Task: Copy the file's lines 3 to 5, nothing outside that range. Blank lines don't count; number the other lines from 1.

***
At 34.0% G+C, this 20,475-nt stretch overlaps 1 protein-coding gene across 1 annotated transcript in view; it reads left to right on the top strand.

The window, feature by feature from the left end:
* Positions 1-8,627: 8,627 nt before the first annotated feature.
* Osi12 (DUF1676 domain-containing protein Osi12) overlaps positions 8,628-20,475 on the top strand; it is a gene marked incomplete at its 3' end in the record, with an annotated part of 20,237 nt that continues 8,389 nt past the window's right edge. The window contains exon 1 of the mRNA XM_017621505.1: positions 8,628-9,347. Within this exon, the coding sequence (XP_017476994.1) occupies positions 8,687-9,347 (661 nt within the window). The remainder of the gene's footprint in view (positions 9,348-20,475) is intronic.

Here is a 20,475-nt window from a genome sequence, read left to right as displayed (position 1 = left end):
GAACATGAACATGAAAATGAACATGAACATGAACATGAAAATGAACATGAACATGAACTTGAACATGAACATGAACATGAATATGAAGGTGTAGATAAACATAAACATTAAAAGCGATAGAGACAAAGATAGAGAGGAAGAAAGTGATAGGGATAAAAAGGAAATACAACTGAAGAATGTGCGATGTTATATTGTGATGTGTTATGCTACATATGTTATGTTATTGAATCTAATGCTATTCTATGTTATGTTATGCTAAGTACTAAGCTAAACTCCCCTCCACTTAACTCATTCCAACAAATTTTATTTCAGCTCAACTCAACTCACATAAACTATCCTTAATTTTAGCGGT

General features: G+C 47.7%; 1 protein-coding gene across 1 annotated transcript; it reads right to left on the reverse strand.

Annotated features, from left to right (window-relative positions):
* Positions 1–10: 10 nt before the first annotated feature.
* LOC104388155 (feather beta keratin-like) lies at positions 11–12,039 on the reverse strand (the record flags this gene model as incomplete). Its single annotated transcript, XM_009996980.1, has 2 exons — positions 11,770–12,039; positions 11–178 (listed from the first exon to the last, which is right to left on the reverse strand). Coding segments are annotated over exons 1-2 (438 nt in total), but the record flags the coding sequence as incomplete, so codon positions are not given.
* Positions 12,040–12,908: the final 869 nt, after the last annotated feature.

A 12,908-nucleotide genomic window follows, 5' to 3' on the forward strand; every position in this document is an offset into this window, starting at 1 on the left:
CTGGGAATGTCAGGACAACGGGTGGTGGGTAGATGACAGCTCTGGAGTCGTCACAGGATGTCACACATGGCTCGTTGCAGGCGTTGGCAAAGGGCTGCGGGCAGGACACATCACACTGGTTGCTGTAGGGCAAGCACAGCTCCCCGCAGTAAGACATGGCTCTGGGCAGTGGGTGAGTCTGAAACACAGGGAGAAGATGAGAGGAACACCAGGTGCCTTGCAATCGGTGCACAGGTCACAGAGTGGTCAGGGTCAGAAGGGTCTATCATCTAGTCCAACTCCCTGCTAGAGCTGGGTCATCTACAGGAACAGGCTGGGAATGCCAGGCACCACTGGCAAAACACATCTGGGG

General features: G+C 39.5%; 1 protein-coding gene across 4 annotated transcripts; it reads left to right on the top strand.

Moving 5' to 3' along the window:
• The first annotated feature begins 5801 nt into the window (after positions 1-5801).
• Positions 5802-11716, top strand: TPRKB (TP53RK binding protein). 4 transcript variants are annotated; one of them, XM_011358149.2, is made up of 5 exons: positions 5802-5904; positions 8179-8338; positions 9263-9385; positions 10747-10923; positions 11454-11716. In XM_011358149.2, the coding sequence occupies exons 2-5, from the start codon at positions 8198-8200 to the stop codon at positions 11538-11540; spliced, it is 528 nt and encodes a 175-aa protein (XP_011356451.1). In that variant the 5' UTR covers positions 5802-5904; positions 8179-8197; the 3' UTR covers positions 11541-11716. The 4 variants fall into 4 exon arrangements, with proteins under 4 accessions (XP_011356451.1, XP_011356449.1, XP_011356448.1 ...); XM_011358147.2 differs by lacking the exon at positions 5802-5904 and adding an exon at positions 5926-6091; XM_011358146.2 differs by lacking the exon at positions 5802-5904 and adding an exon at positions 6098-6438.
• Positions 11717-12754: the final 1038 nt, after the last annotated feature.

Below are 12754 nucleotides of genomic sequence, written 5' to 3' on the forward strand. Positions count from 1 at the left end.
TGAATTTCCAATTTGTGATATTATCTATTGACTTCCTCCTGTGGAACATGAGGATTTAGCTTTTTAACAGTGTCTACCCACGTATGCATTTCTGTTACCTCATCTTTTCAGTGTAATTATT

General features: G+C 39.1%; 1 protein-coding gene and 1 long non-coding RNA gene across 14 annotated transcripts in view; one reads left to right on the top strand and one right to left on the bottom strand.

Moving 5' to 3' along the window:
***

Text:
* Positions 1-8,627: 8,627 nt before the first annotated feature.
* Osi12 (DUF1676 domain-containing protein Osi12) overlaps positions 8,628-20,475 on the top strand; it is a gene marked incomplete at its 3' end in the record, with an annotated part of 20,237 nt that continues 8,389 nt past the window's right edge. The window contains exon 1 of the mRNA XM_017621505.1: positions 8,628-9,347. Within this exon, the coding sequence (XP_017476994.1) occupies positions 8,687-9,347 (661 nt within the window). The remainder of the gene's footprint in view (positions 9,348-20,475) is intronic.

Here is a 20,475-nt window from a genome sequence, read left to right as displayed (position 1 = left end):